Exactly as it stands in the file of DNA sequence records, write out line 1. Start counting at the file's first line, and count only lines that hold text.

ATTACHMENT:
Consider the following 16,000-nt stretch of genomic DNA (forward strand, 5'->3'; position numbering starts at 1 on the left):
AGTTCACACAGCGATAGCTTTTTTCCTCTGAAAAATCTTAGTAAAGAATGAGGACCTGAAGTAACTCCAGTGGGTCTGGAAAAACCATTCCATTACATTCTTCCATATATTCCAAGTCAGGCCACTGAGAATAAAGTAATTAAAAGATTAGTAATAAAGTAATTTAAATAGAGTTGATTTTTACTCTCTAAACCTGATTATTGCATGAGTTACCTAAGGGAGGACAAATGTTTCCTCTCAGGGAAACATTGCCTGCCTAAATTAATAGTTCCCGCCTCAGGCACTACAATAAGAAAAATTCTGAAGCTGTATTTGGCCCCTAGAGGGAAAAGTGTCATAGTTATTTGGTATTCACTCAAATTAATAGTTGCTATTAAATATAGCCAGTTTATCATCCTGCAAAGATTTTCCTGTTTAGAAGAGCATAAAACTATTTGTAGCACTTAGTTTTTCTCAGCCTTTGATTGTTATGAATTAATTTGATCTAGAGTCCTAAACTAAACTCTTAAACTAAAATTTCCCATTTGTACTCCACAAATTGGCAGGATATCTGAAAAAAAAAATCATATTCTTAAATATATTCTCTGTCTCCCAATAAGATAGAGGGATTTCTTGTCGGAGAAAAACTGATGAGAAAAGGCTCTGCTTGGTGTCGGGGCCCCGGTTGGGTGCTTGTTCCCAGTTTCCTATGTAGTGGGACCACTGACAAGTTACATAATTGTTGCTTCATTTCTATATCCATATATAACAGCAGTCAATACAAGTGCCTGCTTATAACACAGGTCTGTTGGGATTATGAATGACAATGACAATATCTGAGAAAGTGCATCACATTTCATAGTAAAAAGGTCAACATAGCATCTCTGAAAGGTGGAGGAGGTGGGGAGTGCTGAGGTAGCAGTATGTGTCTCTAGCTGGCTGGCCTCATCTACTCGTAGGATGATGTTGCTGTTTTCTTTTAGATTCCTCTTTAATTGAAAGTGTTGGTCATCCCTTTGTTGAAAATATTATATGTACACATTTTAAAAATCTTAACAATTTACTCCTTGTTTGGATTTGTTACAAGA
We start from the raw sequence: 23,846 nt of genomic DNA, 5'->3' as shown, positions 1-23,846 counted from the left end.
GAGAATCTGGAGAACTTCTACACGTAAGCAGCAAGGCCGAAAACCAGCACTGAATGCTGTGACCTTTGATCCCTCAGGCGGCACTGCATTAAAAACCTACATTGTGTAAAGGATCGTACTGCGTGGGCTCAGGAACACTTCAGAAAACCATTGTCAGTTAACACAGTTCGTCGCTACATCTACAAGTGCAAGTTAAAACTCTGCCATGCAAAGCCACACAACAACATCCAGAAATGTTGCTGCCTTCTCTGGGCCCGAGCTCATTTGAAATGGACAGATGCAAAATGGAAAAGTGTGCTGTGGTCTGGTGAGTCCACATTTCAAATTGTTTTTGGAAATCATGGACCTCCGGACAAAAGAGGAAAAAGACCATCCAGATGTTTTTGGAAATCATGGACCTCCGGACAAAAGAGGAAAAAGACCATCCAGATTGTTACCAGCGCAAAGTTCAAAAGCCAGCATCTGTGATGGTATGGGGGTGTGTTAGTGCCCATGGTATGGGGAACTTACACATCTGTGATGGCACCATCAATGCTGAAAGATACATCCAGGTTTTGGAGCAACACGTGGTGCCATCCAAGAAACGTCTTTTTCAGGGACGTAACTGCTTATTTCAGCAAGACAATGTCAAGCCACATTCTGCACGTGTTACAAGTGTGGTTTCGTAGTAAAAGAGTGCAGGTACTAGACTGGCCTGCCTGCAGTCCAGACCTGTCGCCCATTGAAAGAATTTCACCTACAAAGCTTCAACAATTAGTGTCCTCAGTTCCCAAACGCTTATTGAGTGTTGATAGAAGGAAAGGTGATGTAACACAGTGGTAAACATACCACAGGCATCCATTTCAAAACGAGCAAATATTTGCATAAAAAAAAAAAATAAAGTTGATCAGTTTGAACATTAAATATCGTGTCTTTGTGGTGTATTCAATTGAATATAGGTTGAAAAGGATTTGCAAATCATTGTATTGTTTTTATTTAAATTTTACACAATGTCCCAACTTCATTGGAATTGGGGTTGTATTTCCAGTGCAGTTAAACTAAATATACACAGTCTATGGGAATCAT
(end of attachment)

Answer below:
Consider the following 16,000-nt stretch of genomic DNA (forward strand, 5'->3'; position numbering starts at 1 on the left):